In reference to the Indian forces referred to by General Cooper, it is undoubtedly the true policy to get them all into the service, and by a great deal of labor they can be made pretty effective, but they have had to move so often that they look upon a fight as necessarily followed by a retreat. If they had a first-rate steady brigade of infantry to rally upon and depend upon they would do well. One first-rate brigade of infantry would not only do the legitimate duty of a brigade, but would be of immense service as a rallying body for the less tutored Indian forces. This, however, I supposed is impracticable. From different sources I learn the enemy is pushing down toward Dallas. The necessary steps have been taken to ascertain strength, &c. The Line road is not in my district, and I would not be responsible if the enemy enter Texas on it, yet I know the disastrous effect of such a movement, and have placed Gano's brigade even beyond my limits in Arkansas, the only available white fore I have, to meet it and if possible repel it. I am scarcely able to sit up long enough to finish this letter.
S. B. MAXEY,
[Inclosure Numbers 1.] ELM GREEN, February -, 1864.
GENERAL: I think matters are progressing well at Armstrong Academy and will all come out right. In order to bring out the Third Choctaw Regiment speedily and on the proper basis, I have put the members of the grand council to work on the principal chief of the Choctaws. That council will, I think, insist under the Indian compact that all Choctaw troops shall be put at once in the field as regular Confederate troops for the redemption and defense of the whole Indian Territory. There has been no pretense of violation of the separate compact among the Six Nations, and will be none if the Choctaws stand up to it by raising all the men possible for the field, with no conditions, except that in the treaties with the Confederate States they are not to be marched beyond the Indian Territory without their own consent. Captain Wade is in favor of going into the Confederate service for operations in the Indian Territory and in Arkansas and Missouri, if necessary; so is Captain Thompson, another officer, formerly lieutenant in the First Choctaw and Chickasaw Regiment. I think the weight of the grand council will do the work.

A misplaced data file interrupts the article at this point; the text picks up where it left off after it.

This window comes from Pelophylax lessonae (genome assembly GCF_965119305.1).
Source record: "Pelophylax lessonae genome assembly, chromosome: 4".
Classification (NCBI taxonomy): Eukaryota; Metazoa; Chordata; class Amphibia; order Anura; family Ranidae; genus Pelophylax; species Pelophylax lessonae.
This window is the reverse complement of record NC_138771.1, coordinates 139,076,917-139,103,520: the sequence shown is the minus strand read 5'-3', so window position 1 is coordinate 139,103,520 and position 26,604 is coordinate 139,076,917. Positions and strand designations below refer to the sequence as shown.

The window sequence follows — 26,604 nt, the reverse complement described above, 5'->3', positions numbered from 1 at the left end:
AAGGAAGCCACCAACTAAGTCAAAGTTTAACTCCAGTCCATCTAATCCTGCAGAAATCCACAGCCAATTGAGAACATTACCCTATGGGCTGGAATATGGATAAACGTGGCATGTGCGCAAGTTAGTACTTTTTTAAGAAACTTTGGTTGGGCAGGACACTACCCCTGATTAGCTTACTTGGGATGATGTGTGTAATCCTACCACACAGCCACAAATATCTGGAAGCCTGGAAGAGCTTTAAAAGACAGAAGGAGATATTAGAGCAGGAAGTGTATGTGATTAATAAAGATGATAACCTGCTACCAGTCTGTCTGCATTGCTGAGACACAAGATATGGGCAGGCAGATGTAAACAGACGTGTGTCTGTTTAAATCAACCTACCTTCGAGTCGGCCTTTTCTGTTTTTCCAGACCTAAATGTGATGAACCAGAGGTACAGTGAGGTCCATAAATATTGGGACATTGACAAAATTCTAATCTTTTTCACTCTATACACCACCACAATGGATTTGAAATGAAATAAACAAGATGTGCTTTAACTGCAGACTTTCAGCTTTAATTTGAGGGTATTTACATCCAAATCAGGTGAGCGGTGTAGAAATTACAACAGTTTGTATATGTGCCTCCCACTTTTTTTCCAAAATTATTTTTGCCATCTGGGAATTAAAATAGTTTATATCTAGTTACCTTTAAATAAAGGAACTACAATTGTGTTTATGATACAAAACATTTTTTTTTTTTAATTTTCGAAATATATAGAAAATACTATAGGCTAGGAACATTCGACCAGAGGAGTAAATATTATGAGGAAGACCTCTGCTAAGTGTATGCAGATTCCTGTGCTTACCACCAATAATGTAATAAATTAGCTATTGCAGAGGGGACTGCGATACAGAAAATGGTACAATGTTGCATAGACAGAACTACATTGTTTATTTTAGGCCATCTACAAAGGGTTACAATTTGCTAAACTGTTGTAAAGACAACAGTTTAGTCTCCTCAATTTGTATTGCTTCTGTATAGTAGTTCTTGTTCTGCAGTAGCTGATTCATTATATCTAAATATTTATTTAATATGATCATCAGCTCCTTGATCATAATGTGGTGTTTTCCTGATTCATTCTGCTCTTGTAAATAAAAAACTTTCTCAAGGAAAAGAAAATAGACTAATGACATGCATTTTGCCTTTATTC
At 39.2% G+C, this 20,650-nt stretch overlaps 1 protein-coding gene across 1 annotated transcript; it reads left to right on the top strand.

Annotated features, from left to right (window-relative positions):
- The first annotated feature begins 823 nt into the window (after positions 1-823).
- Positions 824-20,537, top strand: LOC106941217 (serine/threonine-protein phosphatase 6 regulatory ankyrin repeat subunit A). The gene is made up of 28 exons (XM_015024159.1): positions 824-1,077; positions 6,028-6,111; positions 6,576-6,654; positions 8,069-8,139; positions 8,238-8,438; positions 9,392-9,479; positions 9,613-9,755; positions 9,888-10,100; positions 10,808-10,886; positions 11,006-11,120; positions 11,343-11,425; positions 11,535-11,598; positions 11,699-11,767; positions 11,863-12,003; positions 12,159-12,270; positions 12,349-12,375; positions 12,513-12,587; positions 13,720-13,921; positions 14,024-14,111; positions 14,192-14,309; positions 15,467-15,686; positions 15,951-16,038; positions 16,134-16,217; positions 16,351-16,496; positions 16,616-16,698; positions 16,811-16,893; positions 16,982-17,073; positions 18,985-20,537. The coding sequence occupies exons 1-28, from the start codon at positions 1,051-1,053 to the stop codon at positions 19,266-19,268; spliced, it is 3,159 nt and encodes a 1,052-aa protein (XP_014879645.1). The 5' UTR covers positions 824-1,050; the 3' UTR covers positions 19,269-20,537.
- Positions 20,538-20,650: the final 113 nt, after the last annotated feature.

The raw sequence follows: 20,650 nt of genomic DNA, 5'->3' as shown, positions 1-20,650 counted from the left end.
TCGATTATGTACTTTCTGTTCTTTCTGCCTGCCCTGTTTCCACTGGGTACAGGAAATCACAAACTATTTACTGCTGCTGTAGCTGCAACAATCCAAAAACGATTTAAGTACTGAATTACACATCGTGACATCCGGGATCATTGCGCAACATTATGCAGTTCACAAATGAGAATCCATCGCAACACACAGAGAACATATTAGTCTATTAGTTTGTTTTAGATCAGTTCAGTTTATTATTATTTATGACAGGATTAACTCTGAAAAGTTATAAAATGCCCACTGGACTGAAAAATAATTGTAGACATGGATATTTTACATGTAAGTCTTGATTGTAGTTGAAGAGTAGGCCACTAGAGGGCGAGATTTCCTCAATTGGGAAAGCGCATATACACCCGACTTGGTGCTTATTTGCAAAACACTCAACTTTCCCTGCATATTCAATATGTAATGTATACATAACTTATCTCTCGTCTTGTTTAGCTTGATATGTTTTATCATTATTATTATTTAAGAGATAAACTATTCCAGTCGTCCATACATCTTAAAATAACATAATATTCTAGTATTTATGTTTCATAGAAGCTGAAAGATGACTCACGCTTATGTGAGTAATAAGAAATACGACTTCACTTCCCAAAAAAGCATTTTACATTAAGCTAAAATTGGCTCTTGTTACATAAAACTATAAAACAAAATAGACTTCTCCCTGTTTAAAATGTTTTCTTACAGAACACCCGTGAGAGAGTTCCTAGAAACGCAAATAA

Even admitting the failure of the Confederate States to comply with treaty stipulations and their inability at present o fulfill them, the compact, offensive and defensive, among the Indian nations stands intact and obligatory. This compact will be sustained, and they will be glad to have the C. S. Government to foot the bills, and this can only be done by putting all their warriors into the Confederate service. You will readily perceive that by bringing the grand council to bear upon the principal chief of Choctaws the grumblers be back on Monday or tuesday or send a confidential friend to keep this battery in full play upon them. Your speech had an excellent effect upon them. All are gratified and encouraged, especially those who have been forced from their homes, and hope to drive out the invaders and return to their country.
Respectfully and truly.
D. H. COOPER.